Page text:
Values vs. Ventures — The Reason We Declined to Sell Our Cold Brew Coffee

After a 4-week market test, my wife and I realized we had a real and exciting family business on our hands.

You might think we would take any opportunity — especially free — to market and sell more of our specialty cold brew coffee. That’s what our mentor told us to do anyway. And we were ready to do it…

..until I did a values exercise.

It turns out the one area of my life I felt was suffering most was the one I was about to strain even more.

I decided my family had to come first.

Let me share where we were, how we got to where we are, and where we’re going in case it helps you on your journey.

Past: My Childhood Goal to Start a Food & Beverage Business

Since I was a teenager, I’ve had a goal to launch and run a food business.

I brainstormed concepts and brand names. I designed storefront signs and logos. My second favorite book was about starting your own restaurant. (My favorite book was The Outsiders by S.E. Hinton.) 📖🤓

As I approached college graduation, my friend and I prototyped Turkish-coffee-based lattes and mochas. We offered samples at Stanford’s Graduate School of Business. We were on to something.

Then the naysayers chimed in.

“You can’t start a restaurant. You don’t have any experience.”

“It’s too expensive to start a cafe in Palo Alto. It’ll fail within the first year.”

“Just focus on getting into grad school or get a job in banking or consulting.”

I never gave into naysayers and doubters. In fact, I always used their rhetoric as fuel to accomplish the goal anyway.

This time I listened. Regretfully.

I tabled my coffee business goal in 2004, and it sat dormant in my head for 12 years.

Present: 12 Years Later to Run a 4-Week Experiment

My family and I enjoy taking our kids to farmers markets. I appreciate the hard work and soul each vendor brings to the scene.

One of our favorite vendors is also a long-time friend from Oaxacan Kitchen Markets. I got to know the beautiful family back in my college days and experienced their authentic Oaxacan food at my third-year dorm kitchen.

Zaida runs her market stand in midtown Palo Alto every Sunday. And nearly every Sunday we order the chicken quesadilla for the boys and vegetable tamal for us (all the veggies came straight from the farmers down the strip).

Can’t forget the café de olla. Olla my gosh, it’s good. ☕️🤓

One Sunday in June, the café de olla was off the menu. And the next Sunday. And the next.

I finally asked Zaida why. “It’s too hot!” she said in her charming, vibrant tone.

The wheels turned in my head and I mustered the courage to revive a 12-year old idea…but with a twist.

The following week I pulled Zaida aside after our usual order. I asked her if she’d consider testing our Turkish cold brew coffee on her menu for the hot summer Sundays.

I explained it came in two flavors: Original and Cardamom. The cardamom would complement her cuisine nicely just like the cinnamon in the café de olla.

She was into it. Two weeks later we ran our first pop-up…Zooz Coffee went to market.

My wife and I set a clear purpose: Validate the business viability and personal interest for four consecutive Sundays.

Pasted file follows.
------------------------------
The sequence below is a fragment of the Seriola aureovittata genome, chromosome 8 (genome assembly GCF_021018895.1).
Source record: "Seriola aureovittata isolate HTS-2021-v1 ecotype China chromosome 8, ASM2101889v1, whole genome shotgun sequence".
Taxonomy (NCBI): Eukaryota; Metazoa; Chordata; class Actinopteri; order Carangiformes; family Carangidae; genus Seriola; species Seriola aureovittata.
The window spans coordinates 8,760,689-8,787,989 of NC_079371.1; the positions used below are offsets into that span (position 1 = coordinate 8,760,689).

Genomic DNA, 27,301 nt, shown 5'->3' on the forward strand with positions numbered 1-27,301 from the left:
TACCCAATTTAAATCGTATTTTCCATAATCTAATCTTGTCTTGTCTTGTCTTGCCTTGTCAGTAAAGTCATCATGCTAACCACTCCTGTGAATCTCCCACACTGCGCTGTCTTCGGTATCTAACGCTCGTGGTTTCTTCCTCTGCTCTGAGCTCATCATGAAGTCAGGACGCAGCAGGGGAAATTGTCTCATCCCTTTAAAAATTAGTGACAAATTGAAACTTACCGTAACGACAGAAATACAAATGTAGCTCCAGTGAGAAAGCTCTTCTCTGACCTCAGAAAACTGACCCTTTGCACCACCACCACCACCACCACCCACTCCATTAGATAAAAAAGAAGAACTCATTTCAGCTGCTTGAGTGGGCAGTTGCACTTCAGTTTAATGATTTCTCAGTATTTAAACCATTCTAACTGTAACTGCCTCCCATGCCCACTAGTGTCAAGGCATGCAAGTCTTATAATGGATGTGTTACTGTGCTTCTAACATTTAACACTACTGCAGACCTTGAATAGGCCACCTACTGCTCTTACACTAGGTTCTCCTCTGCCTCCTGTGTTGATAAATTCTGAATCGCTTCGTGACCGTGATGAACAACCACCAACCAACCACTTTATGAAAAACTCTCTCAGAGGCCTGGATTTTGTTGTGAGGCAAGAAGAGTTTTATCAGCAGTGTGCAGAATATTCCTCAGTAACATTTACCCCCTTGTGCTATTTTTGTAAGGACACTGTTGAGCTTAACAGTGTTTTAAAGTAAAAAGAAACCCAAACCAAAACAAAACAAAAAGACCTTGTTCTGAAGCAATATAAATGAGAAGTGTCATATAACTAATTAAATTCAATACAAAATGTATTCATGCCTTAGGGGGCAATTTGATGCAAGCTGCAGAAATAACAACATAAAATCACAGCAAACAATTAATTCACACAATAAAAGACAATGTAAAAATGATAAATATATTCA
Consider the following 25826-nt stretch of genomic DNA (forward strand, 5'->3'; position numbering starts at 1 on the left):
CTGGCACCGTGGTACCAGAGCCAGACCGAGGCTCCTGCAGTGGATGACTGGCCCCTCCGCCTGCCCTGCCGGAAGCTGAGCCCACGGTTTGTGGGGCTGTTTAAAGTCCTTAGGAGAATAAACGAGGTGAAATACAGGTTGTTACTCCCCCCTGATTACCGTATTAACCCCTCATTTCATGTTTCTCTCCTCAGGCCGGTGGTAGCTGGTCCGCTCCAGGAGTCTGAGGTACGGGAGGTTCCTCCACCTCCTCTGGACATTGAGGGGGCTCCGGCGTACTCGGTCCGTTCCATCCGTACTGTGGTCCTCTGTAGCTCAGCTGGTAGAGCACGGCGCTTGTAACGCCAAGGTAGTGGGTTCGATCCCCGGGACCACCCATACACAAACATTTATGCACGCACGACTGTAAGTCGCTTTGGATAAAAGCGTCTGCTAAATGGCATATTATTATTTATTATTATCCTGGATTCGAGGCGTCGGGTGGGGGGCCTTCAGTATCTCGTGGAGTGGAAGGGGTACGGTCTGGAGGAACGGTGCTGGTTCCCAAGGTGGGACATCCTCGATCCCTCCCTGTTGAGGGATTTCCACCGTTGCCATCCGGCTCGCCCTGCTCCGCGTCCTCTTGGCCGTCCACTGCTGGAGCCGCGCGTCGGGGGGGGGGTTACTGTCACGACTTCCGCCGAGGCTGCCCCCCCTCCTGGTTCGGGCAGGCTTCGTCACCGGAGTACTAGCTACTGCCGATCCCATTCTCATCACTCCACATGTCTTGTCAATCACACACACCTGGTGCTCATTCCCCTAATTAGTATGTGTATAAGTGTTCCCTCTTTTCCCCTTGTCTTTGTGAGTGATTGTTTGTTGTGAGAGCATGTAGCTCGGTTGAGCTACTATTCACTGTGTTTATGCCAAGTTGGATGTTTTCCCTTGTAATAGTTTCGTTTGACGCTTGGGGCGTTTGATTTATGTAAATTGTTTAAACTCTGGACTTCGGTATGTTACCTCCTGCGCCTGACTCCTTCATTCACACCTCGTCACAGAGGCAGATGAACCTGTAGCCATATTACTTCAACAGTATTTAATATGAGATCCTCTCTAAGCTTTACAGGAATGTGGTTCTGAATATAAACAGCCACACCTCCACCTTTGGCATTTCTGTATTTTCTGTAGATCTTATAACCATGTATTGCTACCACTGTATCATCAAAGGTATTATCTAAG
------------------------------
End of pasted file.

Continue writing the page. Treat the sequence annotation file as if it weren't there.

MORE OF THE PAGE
That’s it. We prototyped the experience. We listened to customers. We iterated each week. And we learned.

I’ll share more detail in another story about the 4-week experiment.

For now I’ll simply say it was a blast.

Our family had fun. The boys enjoyed sharing samples with the community. The community enjoyed meeting Zooz himself when we told our story.

Quick Results: Once we adjusted the amount of coffee to brew after Week #1, we sold out every other week with consistent sales.

It all seemed like a no-brainer to keep going. It wasn’t.

By the time Monday morning rolled around, the boys were bummed when I left home for work after not getting much quality time on Sunday. Saturday mostly consisted of brewing the coffee and planning.

Work demanded more of my time and energy. I felt depleted.

During an offsite with my team at Medallia, we all went through a values exercise. You can do a similar activity for yourself:

Values Exercise

  1. Take a few minutes to embrace stillness and mindfulness. Recall fond memories and stories where you felt light, joyful, and fully alive.
  2. Write down as much detail as you can about what you recalled.
  3. Share with a partner who will write down what they hear you say and identify possible values for you.
  4. Accept, reject, or modify what your partner captured.
    Identify your top 5–10 values and score them from 0–10 (0 = isn’t showing up well in your life; 10 = you’re content with how this value is showing up in your life).
  5. Choose the value you’ll focus on improving, and let your partner know how they can help you see it through.

My number one value was family, and my score was awfully low.

You can also use a similar exercise in assessing where you are with your work and life using the method in Designing Your Life, by Stanford d.School professors.

The week before the values exercise, I received an invitation to sell Zooz Coffee at an all-day event in Sacramento with up to 250 people in attendance. I was wrestling with the logistics, travel, and babysitting options most of the weekend.

After the values exercise, I was clear about our decision. We needed a weekend full of family time. Coffee could wait.

Future: What’s Next for Zooz Coffee?

I honestly don’t know right now.

And that’s ok.

I know we enjoyed a fun weekend as a family. It was worth every minute seeing my boys smile and laugh and skip.

I also know this: Whatever we do with the next iteration of Zooz Coffee, it must pass a simple test…

Does it strengthen my family?

That’s the benchmark I choose to use when designing future careers, businesses, and lifestyles.

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